Most people like flowers and gardens, yet because Hawaiʻi is so naturally full of them – from wild hiking trails to professionally-manicured resort properties – its botanical gardens tend to go overlooked by most visitors, leaving them under-visited and locally-oriented.
For the off-beat traveler, this is a good thing. Each of Oʻahu’s botanical gardens are unique and work towards their own mission – and in some cases they can be quite unique, such as the Hālawa Xeriscape Garden, which aims to educated residents about water-conscious landscaping. Others, like Waimea Valley and the Lyon Arboretum, provide hundreds of acres in which to wander and explore endemic species. Places like the Manoa Heritage Center strive to combine natural and cultural preservation.
Table of Contents
- List + map of botanical gardens
- Favorite Botanical Gardens for… families, couples, nature lovers, seclusion, and educational value
List + map of Botanical Gardens
Most botanical gardens are located in South Oʻahu, but you can also find one in central Oʻahu and one on the North shore. Below, we highlight what’s special about each botanical garden and include tips on how to incorporate a visit into your trip.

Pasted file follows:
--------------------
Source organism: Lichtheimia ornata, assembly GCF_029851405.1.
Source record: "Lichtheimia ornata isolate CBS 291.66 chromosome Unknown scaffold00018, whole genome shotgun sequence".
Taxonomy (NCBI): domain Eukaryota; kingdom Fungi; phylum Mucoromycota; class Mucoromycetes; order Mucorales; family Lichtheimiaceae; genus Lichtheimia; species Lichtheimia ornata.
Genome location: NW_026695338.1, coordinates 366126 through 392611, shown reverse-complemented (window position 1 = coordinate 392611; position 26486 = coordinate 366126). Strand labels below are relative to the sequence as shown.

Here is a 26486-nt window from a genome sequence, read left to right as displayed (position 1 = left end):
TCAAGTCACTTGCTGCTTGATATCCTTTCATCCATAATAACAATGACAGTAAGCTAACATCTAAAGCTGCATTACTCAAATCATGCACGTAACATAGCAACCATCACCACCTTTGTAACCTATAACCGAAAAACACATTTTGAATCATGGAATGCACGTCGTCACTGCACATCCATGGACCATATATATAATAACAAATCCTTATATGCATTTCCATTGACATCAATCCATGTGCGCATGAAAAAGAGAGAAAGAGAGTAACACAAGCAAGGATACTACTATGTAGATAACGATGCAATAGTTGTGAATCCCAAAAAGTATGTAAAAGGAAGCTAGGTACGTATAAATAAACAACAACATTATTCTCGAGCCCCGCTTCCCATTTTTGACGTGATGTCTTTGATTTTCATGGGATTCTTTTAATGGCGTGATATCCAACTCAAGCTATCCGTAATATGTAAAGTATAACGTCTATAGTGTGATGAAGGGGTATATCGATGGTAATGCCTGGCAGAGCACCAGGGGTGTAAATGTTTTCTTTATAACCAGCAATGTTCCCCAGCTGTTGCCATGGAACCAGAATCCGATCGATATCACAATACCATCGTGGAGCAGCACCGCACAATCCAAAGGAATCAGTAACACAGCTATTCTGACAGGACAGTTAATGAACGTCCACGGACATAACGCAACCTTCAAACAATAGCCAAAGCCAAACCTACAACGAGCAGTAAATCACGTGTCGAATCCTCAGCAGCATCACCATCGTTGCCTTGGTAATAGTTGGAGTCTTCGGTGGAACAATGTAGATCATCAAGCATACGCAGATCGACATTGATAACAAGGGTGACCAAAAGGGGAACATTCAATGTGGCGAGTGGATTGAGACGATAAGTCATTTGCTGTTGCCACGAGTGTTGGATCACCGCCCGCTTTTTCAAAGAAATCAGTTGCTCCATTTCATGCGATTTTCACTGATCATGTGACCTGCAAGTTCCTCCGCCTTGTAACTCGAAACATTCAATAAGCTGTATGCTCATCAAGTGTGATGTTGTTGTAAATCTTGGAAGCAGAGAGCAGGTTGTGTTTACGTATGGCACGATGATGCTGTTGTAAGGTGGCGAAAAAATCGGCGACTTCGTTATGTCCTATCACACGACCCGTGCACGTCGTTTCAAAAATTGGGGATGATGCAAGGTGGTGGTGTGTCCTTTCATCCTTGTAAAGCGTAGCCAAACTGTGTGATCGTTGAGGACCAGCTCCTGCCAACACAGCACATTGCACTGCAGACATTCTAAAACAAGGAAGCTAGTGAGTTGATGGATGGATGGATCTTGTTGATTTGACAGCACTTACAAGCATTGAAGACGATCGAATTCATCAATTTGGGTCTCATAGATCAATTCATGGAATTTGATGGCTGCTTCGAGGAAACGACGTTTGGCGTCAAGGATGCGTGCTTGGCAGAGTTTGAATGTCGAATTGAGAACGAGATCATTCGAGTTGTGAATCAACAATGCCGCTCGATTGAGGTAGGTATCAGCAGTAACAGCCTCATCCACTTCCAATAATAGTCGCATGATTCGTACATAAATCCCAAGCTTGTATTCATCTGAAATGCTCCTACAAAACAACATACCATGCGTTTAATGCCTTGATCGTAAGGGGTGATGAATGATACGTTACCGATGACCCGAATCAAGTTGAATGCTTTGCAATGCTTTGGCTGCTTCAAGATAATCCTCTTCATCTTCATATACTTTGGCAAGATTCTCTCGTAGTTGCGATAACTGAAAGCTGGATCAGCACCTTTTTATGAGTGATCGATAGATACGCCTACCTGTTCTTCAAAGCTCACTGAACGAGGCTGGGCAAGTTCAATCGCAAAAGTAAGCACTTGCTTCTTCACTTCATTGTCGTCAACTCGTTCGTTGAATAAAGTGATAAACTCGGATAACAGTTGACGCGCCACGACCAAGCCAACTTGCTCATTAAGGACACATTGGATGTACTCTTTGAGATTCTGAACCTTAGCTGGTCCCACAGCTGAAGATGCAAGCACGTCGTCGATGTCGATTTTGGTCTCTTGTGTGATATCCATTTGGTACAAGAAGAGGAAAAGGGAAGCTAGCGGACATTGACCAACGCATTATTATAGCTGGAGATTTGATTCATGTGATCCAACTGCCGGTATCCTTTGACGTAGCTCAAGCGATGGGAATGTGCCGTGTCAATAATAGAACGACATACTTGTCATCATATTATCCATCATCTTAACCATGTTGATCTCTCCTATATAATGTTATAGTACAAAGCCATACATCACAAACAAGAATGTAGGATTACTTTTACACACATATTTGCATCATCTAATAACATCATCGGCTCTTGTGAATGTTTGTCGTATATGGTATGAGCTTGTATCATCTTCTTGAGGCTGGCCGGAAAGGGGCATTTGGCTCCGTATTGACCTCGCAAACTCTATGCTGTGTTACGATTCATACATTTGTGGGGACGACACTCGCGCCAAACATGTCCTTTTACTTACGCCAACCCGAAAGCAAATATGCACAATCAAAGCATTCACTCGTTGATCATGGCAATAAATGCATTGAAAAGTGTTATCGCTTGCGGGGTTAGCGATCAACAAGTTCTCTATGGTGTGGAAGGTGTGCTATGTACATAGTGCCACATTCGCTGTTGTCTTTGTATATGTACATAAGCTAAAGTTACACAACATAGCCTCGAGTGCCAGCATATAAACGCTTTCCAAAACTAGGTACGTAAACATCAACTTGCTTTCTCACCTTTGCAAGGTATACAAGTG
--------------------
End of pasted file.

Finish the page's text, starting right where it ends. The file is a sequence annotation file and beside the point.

- Hoʻomaluhia Botanical Garden
- Waimea Valley
- Koko Crater Botanical Gardens
- Foster Botanical Garden
- Moanalua Gardens
- Liliʻuokalani Botanical Garden
- Mānoa Heritage Center
- Halawa Xeriscape Garden
- Wahiawā Botanical Garden
- Lyon Arboretum
Map of all Oʻahu botanical gardens
There are botanical gardens spread all over the Big Island, and you will very likely pass close by a couple of them during your travels on the island. On the following map, botanical gardens are marked as red flowers and arboretums are marked with a dark green palm tree. Each of them is also described in more detail below the map.